Ninth Circuit Clarifies: FTC Common Carrier Carve-Out Is Activity Based

FTC can regulate broadband activities of common carriers like AT&T, Verizon
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A federal appeals court has ruled that the FTC does have authority over the noncommon carrier activities of common carriers, which means that it could, for example, still enforce its unfair and deceptive practices authority over Yahoo! even though it is owned by telco common carrier Verizon.

The case involved AT&T's slowing of data speeds, with AT&T arguing the FTC did not have jurisdiction over its broadband operations (this was before the reclassification of ISPs as common carriers) because the common carrier exemption for its common carrier status as a telecom provider immunized its noncommon carrier activities.

The full appeals court upheld a district court and overruled its own three-judge panel, which had found that the FTC exemption from regulating common carriers was status-based, not activity-based, meaning that the non-common carrier activities of a common carrier would also have been exempt.

That three-judge panel, in overturning the FTC's action against AT&T for throttling the speeds of unlimited data customers, last year ruled that the regulatory exemption that prevents the FTC from regulating common carriers is not confined to common carrier "activity" by an entity that has the status of a common carrier, but to noncommon carrier activity by that entity as well.

The decision helps clear up a jurisdictional issue that would have left some question about the FTC's authority to regulate broadband under the new Restoring Internet Freedom framework.

The judge writing the opinion for the full court recognized the gap that would have been created by a status-based interpretation, writing: "This statutory interpretation also accords with common sense. The FTC is the leading federal consumer protection agency and, for many decades, has been the chief federal agency on privacy policy and enforcement. Permitting the FTC to oversee unfair and deceptive non-common-carriage practices of telecommunications companies has practical ramifications. New technologies have spawned new regulatory challenges. A phone company is no longer just a phone company. The transformation of information services and the ubiquity of digital technology mean that telecommunications operators have expanded into website operation, video distribution, news and entertainment production, interactive entertainment services and devices, home security and more. Reaffirming FTC jurisdiction over activities that fall outside of common-carrier services avoids regulatory gaps and provides consistency and predictability in regulatory enforcement."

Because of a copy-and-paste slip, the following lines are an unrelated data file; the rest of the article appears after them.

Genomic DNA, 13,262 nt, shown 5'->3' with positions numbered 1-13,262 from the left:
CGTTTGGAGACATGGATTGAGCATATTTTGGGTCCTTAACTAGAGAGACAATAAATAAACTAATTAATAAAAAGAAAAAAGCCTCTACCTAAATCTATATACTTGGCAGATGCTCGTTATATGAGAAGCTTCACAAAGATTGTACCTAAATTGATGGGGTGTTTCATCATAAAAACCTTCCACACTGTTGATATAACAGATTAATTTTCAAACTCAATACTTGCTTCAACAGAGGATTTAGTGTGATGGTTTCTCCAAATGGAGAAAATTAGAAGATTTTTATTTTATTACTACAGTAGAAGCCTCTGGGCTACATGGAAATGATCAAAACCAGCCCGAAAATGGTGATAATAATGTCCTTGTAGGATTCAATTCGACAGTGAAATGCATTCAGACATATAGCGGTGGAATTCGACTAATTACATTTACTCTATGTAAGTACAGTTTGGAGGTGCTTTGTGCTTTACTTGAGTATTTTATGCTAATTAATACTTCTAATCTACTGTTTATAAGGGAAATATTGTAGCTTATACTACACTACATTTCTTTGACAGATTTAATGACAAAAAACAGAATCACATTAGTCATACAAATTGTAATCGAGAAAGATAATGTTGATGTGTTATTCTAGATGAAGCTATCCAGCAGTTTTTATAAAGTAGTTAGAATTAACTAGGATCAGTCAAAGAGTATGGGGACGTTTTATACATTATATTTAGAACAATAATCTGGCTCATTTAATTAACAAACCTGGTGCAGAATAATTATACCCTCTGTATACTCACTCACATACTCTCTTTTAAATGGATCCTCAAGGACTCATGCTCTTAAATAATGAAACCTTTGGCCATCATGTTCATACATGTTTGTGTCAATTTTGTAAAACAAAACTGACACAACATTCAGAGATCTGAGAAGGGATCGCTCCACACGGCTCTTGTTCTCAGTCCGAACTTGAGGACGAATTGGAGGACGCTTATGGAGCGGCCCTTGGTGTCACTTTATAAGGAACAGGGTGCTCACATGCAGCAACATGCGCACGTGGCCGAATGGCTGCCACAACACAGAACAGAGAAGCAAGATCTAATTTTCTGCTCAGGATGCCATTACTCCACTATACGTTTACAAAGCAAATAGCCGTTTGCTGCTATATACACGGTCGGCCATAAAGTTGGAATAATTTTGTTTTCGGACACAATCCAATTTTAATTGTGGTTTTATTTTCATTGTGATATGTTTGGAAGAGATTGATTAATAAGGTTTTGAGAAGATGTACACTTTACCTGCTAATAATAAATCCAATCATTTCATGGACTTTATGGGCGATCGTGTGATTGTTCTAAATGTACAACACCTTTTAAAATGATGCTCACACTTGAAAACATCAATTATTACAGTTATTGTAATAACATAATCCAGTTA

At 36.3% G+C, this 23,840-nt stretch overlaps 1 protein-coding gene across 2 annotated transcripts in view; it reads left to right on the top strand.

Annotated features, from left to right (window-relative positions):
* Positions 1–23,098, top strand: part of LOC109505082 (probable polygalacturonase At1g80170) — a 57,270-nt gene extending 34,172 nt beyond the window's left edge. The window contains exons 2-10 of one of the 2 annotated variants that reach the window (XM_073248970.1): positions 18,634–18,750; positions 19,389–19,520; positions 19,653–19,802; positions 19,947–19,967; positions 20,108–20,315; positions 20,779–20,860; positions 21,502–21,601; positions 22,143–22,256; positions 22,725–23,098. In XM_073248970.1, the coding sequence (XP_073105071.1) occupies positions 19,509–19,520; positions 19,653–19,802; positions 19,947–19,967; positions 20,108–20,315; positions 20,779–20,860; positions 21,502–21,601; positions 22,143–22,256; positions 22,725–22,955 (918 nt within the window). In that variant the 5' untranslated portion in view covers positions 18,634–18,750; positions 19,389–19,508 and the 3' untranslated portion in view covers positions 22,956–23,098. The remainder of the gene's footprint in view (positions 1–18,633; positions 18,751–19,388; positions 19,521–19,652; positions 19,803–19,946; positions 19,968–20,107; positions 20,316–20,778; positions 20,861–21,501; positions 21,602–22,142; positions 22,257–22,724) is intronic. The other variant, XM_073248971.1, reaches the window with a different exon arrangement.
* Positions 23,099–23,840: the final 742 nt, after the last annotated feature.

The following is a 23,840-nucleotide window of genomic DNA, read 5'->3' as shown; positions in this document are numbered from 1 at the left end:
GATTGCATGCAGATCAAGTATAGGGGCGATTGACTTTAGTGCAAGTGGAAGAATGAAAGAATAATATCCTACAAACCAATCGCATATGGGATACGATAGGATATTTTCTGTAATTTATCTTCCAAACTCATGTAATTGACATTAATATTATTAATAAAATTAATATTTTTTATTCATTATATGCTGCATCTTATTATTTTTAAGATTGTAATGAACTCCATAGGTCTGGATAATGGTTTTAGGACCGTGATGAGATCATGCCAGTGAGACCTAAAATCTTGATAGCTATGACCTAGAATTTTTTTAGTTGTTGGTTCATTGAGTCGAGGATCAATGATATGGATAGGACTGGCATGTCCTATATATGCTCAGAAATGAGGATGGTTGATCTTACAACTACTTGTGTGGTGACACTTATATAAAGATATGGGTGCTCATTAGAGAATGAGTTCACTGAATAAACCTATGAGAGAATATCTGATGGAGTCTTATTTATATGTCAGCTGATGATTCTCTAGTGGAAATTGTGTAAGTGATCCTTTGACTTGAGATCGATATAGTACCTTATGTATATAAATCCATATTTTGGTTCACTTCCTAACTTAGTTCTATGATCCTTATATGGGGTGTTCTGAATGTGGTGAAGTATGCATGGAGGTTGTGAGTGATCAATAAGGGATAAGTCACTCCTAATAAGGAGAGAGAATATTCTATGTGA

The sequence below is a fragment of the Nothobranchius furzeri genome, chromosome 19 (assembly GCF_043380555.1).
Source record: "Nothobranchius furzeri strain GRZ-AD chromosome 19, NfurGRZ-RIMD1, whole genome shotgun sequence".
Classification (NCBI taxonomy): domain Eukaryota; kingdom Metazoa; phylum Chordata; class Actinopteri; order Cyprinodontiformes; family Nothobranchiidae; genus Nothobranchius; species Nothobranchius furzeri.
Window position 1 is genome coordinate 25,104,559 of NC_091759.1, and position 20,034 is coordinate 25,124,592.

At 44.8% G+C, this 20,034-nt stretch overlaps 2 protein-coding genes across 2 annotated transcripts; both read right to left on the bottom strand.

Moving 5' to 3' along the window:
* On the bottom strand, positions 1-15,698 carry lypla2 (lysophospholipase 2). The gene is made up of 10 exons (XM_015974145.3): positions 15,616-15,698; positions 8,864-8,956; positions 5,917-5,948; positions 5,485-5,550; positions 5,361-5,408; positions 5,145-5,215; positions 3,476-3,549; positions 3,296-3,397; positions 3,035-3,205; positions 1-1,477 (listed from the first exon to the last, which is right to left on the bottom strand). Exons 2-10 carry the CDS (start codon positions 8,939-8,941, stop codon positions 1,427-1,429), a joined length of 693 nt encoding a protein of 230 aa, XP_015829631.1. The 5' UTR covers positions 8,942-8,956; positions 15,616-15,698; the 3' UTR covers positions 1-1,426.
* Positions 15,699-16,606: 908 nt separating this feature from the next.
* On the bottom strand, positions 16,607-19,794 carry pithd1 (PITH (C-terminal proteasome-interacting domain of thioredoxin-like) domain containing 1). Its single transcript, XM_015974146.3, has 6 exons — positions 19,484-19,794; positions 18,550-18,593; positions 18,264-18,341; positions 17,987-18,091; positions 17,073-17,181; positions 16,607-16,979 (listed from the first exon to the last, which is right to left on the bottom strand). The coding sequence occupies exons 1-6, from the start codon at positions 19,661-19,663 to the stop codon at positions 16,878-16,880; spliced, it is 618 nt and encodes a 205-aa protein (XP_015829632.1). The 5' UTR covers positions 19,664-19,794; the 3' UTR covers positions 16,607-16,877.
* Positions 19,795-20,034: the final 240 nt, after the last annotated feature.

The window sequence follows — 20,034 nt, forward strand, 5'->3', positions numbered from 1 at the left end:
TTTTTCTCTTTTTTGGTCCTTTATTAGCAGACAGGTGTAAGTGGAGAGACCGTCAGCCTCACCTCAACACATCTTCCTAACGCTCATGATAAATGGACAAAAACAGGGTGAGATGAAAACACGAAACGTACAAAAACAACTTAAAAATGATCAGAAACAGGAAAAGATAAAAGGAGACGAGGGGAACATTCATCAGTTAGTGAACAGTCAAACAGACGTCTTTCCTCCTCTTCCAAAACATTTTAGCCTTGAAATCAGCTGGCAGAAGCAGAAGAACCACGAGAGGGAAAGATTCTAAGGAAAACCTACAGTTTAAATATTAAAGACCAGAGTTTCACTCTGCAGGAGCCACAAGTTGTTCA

The court did not actually rule on the panel's decision, but instead looked at the District Court decision "de novo," meaning independently and as though for the first time, and ruled the court got it right.

The FTC had challenged the Ninth Circuit three-judge panel decision, with most court watchers expecting the full court to overturn the panel, as was the case Monday.

“The Ninth Circuit’s decision is a significant win for American consumers," said FCC chair Ajit Pai. "Among other things, it reaffirms that the Federal Trade Commission will once again be able to police Internet service providers after the Restoring Internet Freedom Order takes effect. In the months and years ahead, we look forward to working closely with the FTC to ensure the protection of a free and open Internet.”

Acting FTC chair Maureen Ohlhausen said: "I welcome the Ninth Circuit’s ruling as good news for consumers. It ensures that the FTC can and will continue to play its vital role in safeguarding consumer interests including privacy protection, as well as stopping anticompetitive market behavior.”